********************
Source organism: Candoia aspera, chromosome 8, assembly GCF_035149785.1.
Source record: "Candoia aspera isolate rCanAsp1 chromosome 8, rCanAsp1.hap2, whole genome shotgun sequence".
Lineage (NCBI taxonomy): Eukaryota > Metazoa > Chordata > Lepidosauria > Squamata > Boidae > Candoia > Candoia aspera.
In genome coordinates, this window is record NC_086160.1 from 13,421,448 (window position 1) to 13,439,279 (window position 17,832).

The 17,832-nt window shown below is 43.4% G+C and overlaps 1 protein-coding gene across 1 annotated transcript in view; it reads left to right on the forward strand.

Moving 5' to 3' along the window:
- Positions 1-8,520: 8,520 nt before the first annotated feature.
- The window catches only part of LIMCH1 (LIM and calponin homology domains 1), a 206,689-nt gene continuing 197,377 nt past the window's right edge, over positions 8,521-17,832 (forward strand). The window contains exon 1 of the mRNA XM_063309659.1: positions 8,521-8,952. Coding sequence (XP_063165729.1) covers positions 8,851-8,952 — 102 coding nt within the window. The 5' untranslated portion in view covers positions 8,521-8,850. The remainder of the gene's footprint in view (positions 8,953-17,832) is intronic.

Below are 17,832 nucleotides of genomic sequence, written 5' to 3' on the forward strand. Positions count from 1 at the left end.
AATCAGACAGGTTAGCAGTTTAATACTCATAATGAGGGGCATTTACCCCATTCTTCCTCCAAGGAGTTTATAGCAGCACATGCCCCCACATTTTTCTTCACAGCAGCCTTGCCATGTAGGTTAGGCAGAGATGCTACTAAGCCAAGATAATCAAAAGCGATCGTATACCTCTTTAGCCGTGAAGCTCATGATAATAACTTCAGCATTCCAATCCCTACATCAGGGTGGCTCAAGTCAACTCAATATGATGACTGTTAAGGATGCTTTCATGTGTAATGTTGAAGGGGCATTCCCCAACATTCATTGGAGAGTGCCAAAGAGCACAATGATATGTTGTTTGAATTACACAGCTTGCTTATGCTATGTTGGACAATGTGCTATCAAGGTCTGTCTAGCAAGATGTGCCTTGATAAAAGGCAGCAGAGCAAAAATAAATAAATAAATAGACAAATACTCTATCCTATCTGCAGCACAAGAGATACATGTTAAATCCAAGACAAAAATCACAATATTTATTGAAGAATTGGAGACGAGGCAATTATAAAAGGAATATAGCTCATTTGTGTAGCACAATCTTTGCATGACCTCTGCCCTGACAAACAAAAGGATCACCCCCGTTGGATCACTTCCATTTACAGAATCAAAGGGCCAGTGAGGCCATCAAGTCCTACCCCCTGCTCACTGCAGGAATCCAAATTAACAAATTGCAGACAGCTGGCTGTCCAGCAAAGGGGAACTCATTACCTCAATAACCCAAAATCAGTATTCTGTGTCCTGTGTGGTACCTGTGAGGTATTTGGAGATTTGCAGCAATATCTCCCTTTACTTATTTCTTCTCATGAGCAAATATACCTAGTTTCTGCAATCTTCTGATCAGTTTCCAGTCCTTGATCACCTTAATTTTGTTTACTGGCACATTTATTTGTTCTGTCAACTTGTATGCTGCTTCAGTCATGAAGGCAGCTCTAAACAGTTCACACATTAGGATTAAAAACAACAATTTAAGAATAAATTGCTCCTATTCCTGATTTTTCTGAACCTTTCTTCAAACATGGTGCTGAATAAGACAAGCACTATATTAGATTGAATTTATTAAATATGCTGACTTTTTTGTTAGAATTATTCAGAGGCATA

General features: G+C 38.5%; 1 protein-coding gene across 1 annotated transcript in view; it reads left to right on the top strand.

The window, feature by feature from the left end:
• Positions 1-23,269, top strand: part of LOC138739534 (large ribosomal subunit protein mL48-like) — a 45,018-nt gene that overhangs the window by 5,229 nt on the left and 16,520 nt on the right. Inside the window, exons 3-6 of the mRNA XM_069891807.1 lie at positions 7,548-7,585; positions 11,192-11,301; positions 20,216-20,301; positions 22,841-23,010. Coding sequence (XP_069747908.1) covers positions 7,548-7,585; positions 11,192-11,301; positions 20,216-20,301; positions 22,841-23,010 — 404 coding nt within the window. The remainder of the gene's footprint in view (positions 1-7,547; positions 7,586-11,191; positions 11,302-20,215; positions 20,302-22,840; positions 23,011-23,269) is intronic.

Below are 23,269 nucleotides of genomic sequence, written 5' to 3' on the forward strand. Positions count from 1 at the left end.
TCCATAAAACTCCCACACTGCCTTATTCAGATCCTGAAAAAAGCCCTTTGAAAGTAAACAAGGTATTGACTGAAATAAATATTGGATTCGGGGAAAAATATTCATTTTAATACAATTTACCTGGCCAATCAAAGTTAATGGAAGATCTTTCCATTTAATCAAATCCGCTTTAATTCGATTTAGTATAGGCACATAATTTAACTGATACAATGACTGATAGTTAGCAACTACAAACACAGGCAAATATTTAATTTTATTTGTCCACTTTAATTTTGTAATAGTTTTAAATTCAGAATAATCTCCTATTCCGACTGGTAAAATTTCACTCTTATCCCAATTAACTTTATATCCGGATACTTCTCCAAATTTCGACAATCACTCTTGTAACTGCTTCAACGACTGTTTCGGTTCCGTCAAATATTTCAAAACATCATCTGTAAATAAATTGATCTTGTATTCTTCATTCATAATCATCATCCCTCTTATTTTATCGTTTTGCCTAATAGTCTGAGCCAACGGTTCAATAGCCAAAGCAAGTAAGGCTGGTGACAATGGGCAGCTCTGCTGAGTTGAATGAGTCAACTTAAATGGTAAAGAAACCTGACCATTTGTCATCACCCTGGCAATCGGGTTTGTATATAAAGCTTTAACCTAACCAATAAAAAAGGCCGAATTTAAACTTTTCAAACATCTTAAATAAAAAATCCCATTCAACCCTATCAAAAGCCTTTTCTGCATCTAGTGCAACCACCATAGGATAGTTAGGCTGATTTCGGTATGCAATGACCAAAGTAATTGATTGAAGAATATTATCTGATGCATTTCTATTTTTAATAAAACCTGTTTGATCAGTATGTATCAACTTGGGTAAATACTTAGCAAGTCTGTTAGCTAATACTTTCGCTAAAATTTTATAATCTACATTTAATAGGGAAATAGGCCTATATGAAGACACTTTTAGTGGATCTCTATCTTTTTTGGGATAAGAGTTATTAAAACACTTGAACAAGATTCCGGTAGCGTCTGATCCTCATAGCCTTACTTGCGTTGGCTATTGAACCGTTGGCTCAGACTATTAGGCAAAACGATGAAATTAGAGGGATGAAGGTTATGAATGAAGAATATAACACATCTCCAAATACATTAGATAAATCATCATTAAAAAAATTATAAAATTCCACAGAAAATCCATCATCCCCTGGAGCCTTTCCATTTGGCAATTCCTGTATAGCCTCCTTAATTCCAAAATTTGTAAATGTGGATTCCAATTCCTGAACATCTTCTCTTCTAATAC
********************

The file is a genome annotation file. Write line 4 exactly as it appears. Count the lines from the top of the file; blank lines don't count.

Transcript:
In genome coordinates, this window is record NC_086160.1 from 13,421,448 (window position 1) to 13,439,279 (window position 17,832).